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“I Would Rather My Daughter Died Than Convert To Islam” Father Of Abducted School Girl

The latest video released by Boko Haram, thought to have probably been shot in the forests of north-east Nigeria, the shows about 130 girls in black and grey full-length hijabs sitting amid semi-arid scrubland, reciting verses from the Quran and holding their hands aloft in prayer.

In one segment, Shekau claims that the girls, who are mainly Christians, have converted to Islam. In another, a girl in her early teens looks fearful as an unseen interviewer asks her to explain her conversion.

“The reason why I became a Muslim is because the path we are on is not the right path,” she says. “We should enter the right path so that Allah will be happy with us.”

The video was condemned by parents of the kidnapped girls, with one father telling The Telegraph uk that he would rather his daughter lost her life than see her used in a prisoner exchange or forcibly converted to Islam.

“I am not really interested in what Boko Haram’s demands are,” said the father, whose identity the Telegraph is withholding in order to avoid compromising his daughter’s safety. “My daughter is a Christian, she will never change. I would rather she died as a princess than convert to Islam.

“I don’t want a prisoner exchange either – our daughters are not prisoners, and they should not be exchanged for anyone. Let the government try to rescue them. If they have a prisoner exchange, that will look like the government is giving into Boko Haram, and it will just encourage them to take more hostages. They will never stop.”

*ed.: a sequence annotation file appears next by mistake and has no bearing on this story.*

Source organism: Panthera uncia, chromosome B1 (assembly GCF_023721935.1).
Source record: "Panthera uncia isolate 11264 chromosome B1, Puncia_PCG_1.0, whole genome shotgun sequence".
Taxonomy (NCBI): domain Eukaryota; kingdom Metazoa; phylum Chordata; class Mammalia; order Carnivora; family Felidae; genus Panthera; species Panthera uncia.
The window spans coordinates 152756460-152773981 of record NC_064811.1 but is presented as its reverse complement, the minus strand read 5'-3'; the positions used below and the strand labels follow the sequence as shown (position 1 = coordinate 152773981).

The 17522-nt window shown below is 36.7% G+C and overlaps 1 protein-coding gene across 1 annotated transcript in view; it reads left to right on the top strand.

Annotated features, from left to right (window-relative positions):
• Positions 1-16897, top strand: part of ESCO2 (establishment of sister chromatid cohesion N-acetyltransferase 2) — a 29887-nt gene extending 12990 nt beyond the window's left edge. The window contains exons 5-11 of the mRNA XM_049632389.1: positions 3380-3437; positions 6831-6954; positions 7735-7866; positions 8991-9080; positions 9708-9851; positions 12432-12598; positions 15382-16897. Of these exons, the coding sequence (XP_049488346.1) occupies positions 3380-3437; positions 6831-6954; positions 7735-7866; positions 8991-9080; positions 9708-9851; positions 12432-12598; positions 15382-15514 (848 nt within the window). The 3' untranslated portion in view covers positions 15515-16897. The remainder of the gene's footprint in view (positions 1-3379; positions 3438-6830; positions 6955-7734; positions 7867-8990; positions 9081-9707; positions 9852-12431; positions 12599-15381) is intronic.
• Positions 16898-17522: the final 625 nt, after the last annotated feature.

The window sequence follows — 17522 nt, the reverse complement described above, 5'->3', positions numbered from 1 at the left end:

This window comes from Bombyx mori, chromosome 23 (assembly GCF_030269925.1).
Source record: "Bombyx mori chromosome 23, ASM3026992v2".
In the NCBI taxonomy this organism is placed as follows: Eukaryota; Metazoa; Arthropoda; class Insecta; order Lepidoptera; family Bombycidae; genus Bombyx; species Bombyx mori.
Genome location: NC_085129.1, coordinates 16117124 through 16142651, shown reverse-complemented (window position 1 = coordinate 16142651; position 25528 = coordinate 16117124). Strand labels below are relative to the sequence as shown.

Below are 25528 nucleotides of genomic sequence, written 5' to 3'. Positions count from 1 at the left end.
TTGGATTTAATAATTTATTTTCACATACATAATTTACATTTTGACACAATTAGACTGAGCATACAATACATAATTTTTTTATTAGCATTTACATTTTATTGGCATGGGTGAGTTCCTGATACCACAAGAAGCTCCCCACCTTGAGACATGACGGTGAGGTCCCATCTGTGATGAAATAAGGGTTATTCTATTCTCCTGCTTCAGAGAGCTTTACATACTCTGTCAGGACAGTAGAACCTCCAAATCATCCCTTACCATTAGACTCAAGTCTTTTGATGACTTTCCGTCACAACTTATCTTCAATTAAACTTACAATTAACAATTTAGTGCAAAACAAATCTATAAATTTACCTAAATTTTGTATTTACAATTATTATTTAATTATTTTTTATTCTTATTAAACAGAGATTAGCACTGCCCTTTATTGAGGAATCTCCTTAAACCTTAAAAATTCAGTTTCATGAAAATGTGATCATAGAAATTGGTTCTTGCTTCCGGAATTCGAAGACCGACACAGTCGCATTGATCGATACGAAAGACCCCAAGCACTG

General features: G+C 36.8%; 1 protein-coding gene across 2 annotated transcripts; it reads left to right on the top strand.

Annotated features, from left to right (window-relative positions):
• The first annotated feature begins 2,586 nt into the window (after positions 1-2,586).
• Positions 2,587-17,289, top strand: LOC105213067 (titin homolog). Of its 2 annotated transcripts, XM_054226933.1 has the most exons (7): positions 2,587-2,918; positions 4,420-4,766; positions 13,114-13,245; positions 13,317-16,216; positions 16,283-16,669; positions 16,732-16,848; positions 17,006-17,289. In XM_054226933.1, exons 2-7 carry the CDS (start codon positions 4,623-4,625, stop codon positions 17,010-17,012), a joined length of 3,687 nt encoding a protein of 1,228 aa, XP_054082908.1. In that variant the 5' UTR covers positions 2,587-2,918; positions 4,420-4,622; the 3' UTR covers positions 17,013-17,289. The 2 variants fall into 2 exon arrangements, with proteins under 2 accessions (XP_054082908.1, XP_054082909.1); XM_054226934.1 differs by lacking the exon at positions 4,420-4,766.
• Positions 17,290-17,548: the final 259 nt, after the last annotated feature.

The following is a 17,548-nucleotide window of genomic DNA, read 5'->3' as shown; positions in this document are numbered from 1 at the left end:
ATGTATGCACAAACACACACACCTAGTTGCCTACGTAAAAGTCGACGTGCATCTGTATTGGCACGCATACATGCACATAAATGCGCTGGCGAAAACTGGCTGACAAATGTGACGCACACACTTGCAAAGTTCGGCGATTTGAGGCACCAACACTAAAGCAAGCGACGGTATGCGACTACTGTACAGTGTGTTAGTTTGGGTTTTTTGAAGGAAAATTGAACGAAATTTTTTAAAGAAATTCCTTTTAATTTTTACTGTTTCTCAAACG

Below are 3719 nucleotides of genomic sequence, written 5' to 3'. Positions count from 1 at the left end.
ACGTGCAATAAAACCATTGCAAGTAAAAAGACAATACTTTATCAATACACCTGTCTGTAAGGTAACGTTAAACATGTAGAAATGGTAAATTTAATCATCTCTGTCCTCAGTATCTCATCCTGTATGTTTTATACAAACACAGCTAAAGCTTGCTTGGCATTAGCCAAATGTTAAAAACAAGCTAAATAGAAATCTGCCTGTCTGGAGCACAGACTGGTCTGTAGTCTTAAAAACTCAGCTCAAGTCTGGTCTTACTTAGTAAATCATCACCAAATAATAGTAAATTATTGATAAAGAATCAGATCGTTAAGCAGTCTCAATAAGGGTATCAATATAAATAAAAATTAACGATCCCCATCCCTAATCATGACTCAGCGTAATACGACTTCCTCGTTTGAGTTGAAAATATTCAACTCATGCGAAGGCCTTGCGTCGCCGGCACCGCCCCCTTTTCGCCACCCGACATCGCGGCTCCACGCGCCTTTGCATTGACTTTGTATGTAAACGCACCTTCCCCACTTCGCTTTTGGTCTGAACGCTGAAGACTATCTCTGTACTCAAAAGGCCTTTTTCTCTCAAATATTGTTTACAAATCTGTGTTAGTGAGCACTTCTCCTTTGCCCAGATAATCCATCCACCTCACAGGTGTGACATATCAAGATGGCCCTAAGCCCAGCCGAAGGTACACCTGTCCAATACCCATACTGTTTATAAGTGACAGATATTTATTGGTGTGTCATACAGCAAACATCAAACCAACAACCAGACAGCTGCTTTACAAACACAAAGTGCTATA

The girls, thought to number up around 220 in all, were abducted from a boarding school in the remote town of Chibok in north-east Nigeria on April 14.

On Monday night, parents in the area were trying to turn on a generator, hoping they can watch the video and identify their daughters. As they did so, the father who had earlier said he had no wish for a prisoner swap appeared to have second thoughts. “I have changed my mind,” he said. “Anything to get my daughter back.”

But Shehu Sani, a Nigerian civil rights activist who carried out face-to-face peace talks with Boko Haram two years ago, urged the government to press ahead with a prisoner exchange “while the window is open”.

“These insurgents fall into three categories. We have the high-ranking ones, their foot soldiers, and then thirdly their families, some of whom have been put in jail by the security forces as a way of exerting emotional pressure,” he said. “The government should release the last category in exchange for these girls.

He said that no prisoner exchanges had ever been done in the past, but pointed out that Boko Haram had freed many of their comrades during attacks on the Nigerian government’s poorly-guarded jails. In March, a number were sprung from Giwa Barracks, a military prison in the north-east city of Maiduguri, after an attack by hundreds of Boko Haram fighters.

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